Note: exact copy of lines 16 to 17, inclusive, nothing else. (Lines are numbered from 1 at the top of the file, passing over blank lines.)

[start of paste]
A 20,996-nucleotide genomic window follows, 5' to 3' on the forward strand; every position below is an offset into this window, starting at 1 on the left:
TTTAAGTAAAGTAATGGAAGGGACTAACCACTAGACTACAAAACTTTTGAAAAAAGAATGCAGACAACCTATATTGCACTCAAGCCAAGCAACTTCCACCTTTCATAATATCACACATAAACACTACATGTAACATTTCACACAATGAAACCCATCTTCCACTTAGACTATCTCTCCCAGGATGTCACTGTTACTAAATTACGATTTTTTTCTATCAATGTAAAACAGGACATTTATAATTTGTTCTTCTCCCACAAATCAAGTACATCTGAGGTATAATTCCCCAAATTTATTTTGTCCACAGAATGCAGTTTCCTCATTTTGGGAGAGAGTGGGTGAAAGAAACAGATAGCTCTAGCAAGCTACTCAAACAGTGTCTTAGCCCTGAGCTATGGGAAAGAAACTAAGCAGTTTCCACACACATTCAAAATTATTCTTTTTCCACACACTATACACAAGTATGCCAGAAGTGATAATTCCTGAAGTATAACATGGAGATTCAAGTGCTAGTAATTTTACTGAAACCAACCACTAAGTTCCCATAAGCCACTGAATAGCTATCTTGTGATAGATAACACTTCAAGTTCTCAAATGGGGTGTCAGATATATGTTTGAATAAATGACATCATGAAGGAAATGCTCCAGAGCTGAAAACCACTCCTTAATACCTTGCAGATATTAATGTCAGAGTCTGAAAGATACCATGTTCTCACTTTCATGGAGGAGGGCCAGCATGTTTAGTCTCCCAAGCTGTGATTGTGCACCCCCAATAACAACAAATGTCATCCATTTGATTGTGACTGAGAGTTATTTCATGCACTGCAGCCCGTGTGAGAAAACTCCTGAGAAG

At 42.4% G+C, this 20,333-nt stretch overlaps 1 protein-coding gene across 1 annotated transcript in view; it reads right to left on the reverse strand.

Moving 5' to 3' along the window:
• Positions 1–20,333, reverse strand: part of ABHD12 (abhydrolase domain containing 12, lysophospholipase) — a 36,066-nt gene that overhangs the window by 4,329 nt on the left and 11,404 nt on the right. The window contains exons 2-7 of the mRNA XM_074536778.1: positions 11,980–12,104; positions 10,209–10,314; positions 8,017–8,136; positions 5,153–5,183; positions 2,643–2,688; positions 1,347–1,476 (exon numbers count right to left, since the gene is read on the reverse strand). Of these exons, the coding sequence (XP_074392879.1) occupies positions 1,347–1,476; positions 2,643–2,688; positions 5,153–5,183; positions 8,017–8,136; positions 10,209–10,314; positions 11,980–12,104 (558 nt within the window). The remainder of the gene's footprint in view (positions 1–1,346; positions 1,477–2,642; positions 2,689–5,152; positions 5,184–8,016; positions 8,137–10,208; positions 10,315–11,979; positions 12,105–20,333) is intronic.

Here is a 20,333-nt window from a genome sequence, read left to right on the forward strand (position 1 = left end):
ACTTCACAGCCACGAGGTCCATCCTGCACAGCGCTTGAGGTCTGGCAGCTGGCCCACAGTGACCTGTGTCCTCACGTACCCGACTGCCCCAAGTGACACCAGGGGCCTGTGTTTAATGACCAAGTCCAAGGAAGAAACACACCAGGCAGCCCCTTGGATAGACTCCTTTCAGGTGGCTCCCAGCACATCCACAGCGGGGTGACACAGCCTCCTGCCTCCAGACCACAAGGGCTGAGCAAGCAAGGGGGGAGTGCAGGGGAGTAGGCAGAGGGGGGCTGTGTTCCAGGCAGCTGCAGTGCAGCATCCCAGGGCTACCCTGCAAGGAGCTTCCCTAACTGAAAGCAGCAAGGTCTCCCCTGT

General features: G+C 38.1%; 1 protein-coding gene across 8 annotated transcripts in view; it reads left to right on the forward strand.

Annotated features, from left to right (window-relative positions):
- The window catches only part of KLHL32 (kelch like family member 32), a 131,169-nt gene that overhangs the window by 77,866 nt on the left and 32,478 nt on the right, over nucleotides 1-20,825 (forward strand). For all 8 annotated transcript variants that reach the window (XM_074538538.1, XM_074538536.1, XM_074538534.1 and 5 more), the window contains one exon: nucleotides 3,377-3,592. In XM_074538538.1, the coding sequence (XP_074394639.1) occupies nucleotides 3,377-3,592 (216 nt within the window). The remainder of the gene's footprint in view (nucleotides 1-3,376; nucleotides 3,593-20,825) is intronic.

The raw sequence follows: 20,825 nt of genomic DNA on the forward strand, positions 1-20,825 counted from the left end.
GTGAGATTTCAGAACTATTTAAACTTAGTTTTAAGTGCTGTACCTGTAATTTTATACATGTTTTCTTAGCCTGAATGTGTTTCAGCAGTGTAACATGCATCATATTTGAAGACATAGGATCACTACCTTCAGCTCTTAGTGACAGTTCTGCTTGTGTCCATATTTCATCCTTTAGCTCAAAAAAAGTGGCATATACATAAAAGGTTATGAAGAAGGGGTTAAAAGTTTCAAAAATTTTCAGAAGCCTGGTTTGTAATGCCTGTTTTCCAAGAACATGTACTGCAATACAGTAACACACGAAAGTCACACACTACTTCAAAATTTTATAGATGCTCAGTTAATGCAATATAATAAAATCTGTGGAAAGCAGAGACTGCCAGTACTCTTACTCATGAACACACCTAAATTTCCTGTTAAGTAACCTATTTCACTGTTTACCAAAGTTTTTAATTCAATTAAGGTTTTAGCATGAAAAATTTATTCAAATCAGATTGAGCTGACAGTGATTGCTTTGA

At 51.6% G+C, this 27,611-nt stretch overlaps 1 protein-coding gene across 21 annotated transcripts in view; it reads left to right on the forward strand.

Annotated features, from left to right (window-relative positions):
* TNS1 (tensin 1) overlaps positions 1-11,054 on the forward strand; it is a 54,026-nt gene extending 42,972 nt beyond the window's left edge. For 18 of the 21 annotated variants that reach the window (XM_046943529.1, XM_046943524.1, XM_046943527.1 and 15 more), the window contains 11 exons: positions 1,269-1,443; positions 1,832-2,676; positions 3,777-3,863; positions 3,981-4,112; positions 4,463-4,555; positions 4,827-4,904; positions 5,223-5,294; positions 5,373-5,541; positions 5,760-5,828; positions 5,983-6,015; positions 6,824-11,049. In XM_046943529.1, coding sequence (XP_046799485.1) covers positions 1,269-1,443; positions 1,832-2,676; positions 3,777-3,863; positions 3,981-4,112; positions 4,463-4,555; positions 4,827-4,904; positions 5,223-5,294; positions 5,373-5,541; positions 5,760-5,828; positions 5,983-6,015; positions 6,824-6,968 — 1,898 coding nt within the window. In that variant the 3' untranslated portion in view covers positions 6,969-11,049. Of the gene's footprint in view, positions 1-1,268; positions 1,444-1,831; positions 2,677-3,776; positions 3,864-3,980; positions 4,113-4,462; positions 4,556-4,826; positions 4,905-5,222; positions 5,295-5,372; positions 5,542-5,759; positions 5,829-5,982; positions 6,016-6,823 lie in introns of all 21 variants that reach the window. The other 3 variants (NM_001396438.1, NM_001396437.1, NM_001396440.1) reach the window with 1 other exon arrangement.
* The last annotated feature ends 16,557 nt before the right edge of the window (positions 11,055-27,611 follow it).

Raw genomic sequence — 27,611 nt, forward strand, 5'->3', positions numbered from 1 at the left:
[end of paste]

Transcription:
* The last annotated feature ends 16,557 nt before the right edge of the window (positions 11,055-27,611 follow it).

Raw genomic sequence — 27,611 nt, forward strand, 5'->3', positions numbered from 1 at the left: